It is a personal quest for Ms. Ellis, 36, who shares the poet’s short build and unruly locks. The daughter of Thomas’s daughter Aeronwy, she discovered her grandfather’s work only five years ago when she lost a baby and her mother, and then had a son. She found comfort in Thomas’s “timeless wisdom” about life and death and birth and God, she said. Ms. Ellis, a schoolteacher, wants his work to be taught more widely and creatively.
A duplicate of his writing shed — complete with a half-smoked pack of Woodbine cigarettes and paper balls of discarded verse strewn across the desk — has been set up at schools, housing projects, literary festivals and even last month’s NATO summit meeting, held mostly in Newport, Wales.
Thomas’s birthplace, Swansea, that “ugly, lovely town,” where he wrote two-thirds of his work in a teenage outpouring, is erecting another statue. Thomas quotations zip around the city center on public maintenance vehicles and the No. 5 bus: “Swansea is still the best place,” reads one, an extract from a letter he wrote to a friend in 1938.
There are guided tours of nearly every aspect of Thomas’s life: His childhood home; Cwmdonkin Park, whose dense vegetation gave him nightmares of “terrifying half-people,” but also became the inspiration for a story about a love triangle; the near beaches of the Gower Peninsula, where he rehearsed for the Swansea Little Theater and debated politics with his friend Bert Trick, a socialist grocer; and a seemingly interminable list of the poet’s favorite haunts: the Uplands Hotel, the Bay View, the No Sign Bar, the Antelope, the Mermaid and more.
But nothing is as it was in Swansea, badly bombed during the war. A more timeless glimpse can be found 40 miles west in Laugharne (pronounced LARN), in Thomas’s words, “the strangest town in the world.”
Thomas’s parents grew up across the estuary, and he spent his childhood summers in Fern Hill, his aunt’s farm and the title of one of his most famous poems. He lived in the area on and off for 15 years, including the last four, and is buried in the village cemetery with his wife, Caitlin.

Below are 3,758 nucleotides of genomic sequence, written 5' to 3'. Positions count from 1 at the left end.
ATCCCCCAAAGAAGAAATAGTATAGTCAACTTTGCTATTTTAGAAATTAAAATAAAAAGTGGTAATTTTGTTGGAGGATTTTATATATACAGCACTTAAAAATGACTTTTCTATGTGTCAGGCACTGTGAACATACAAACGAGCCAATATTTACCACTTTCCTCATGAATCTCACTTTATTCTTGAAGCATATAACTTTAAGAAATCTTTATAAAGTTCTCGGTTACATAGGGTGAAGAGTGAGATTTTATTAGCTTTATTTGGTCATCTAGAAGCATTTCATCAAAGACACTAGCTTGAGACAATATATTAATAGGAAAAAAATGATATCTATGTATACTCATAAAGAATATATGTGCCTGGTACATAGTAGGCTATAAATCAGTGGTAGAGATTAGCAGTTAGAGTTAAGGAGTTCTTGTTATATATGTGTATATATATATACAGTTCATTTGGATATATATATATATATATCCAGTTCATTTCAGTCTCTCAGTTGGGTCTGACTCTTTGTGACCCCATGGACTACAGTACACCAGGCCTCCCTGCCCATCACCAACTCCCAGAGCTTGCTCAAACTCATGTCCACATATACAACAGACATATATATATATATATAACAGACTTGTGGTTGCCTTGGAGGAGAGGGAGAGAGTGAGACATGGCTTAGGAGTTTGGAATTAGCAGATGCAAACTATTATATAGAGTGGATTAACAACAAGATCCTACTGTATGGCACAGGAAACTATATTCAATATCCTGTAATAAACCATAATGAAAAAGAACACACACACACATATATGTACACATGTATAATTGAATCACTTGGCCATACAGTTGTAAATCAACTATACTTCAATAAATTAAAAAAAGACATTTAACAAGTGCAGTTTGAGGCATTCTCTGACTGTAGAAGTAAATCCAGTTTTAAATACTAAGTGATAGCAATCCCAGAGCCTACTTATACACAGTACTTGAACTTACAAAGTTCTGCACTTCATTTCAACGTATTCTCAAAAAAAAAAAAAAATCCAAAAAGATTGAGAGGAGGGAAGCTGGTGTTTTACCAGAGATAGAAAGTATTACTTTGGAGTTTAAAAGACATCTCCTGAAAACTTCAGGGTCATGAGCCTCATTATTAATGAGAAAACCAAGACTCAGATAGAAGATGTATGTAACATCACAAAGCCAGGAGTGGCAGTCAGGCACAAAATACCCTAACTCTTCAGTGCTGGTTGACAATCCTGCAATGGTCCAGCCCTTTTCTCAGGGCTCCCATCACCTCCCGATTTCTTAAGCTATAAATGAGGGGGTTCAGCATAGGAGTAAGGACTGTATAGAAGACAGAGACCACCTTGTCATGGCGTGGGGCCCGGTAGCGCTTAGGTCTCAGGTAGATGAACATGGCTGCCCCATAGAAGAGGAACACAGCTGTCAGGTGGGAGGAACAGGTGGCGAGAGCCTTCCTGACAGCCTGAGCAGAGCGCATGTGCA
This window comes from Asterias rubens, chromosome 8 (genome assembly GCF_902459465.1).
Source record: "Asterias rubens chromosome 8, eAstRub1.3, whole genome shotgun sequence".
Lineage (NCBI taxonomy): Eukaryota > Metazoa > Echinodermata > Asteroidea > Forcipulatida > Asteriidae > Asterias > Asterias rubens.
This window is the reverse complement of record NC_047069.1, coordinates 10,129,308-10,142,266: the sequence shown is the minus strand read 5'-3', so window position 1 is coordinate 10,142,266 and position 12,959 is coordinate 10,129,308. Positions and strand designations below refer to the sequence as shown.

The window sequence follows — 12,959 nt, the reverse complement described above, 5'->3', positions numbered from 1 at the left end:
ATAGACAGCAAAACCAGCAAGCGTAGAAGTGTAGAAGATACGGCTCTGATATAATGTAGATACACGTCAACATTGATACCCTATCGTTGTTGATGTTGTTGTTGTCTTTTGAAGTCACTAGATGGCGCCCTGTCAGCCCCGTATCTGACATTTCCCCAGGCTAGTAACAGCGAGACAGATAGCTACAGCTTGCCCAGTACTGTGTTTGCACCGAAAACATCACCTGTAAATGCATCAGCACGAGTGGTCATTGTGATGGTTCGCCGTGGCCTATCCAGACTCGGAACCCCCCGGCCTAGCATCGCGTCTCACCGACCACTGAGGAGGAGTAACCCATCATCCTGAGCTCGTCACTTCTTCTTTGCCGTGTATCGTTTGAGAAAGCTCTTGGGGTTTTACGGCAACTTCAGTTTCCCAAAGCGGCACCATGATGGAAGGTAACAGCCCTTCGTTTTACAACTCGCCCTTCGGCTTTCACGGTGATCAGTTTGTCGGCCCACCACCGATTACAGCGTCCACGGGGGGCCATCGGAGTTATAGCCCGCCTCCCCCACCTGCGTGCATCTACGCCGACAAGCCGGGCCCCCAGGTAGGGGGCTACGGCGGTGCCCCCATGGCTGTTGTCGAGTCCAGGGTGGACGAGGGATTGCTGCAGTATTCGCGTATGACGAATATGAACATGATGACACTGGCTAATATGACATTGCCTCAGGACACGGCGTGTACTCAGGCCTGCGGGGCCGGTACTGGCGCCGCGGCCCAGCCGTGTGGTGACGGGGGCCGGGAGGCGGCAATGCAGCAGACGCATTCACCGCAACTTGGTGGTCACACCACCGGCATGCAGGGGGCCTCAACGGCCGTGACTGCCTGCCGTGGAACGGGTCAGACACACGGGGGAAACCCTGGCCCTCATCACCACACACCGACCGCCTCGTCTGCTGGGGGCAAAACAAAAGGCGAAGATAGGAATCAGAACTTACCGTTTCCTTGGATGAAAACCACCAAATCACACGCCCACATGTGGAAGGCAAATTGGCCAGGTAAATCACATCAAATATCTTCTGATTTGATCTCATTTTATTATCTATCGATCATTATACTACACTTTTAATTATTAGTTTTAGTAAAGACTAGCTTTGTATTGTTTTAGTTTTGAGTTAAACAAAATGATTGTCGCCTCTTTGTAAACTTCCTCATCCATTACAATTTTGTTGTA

Gillian Clarke, the national poet of Wales. Some people are trying to refocus attention in Wales on the work of Dylan Thomas. “The soul of his poetry is here,” Ms. Clarke said.
Andrew Testa for The New York Times
“The soul of his poetry is here,” Ms. Clarke said.
The Boathouse, where Thomas lived (“a seashaken house on a breakneck of rocks”), is still there, as is Browns Hotel, his local haunt and now a boutique hotel that calls itself “a bar with rooms.” At the corner table facing the door, Thomas would “molder,” collecting stories and picking up colloquialisms. “Under Milk Wood,” his best-known play, which locals insist is based on their town, chronicles a day in an imaginary seaside village called Llareggub. (Read it backward for a sense of his mischievous humor.)
“If Dylan Thomas walked into Laugharne today, he could write ‘Under Milk Wood’ all over again,” Carl Thornton, a 48-year-old architect, said over a pint one recent evening. “In this town, if you say good morning to the wrong person, within 10 hours you are having an affair.”
Bob Stevens, the mayor of Laugharne, feels a special relationship with Thomas: His birthday is in October, too. When his children were young, he would take them up Sir John’s Hill and read them Thomas’s “Poem in October,” telling them of the poet who lived across the water from their family farm.
For the centenary, Mr. Stevens, 67, created the Dylan Thomas Birthday Walk, which guides literary pilgrims through the poem and its landmarks on a series of placards. The walk is free, and those who come on their own birthday get a free drink at Browns.
“I’m just a farmer, but in the end, I think Dylan was like all of us,” said Mr. Stevens, quoting the Rev. Eli Jenkins from “Under Milk Wood”: “Not wholly good or bad.”
On Thomas’s hundredth birthday, Mr. Stevens said, he just wanted to make sure that the poet’s “heart’s truth” is still sung on this high hill and beyond.